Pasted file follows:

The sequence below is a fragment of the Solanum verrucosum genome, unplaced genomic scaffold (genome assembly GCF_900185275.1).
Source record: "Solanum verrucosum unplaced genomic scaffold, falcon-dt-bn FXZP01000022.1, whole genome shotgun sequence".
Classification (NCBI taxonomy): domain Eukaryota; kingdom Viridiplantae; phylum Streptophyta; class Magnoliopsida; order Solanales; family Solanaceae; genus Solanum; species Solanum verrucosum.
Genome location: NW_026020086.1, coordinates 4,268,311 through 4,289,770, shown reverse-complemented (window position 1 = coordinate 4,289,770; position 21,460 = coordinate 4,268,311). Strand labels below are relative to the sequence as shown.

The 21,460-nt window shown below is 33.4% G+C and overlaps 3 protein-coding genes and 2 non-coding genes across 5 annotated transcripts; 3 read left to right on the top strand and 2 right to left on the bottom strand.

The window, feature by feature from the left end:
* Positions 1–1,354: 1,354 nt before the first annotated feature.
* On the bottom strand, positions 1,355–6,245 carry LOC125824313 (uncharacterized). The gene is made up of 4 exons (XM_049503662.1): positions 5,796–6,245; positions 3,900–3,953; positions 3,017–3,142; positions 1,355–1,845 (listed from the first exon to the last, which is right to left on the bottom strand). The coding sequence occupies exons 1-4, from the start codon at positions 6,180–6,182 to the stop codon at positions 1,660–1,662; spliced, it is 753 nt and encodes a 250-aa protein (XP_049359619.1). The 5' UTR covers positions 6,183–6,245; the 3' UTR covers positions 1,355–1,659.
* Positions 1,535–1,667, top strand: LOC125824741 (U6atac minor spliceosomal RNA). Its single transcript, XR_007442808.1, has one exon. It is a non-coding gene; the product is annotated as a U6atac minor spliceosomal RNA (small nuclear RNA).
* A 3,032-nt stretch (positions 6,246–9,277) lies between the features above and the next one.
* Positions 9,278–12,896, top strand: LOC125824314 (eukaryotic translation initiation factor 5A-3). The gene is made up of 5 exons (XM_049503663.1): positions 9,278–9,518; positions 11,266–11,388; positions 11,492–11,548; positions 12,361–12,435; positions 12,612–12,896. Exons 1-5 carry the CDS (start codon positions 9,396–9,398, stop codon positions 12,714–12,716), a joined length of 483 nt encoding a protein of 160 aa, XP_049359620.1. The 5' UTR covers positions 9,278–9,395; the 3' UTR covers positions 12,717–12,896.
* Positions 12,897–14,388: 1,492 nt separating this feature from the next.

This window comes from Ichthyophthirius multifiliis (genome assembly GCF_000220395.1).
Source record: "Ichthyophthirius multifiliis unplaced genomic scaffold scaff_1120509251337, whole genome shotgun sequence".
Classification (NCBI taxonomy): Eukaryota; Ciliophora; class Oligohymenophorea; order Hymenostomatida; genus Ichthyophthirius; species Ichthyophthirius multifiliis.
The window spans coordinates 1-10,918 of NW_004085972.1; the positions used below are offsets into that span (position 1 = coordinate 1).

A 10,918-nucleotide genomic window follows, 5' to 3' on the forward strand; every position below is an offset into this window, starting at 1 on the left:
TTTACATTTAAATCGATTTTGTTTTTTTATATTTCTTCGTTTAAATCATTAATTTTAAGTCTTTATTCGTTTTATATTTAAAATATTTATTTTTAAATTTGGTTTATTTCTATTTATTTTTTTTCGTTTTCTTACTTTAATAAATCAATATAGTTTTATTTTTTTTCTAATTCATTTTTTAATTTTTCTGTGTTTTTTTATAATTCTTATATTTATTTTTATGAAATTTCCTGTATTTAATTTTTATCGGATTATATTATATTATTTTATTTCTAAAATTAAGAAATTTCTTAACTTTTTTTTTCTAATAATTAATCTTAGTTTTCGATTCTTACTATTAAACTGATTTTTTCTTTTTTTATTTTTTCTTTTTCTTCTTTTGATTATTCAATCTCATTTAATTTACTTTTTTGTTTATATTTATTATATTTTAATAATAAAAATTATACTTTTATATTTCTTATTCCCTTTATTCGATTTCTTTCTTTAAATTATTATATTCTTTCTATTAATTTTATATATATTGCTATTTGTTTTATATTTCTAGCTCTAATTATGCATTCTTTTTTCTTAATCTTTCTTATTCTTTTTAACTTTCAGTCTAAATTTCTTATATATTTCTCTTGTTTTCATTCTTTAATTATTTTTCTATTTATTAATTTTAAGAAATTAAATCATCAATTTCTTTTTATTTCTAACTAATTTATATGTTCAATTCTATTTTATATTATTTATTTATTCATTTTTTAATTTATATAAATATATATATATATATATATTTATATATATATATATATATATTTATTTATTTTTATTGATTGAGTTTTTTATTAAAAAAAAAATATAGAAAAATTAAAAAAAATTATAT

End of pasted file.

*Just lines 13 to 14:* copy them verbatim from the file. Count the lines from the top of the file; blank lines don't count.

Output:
This window comes from Ichthyophthirius multifiliis (genome assembly GCF_000220395.1).
Source record: "Ichthyophthirius multifiliis unplaced genomic scaffold scaff_1120509251337, whole genome shotgun sequence".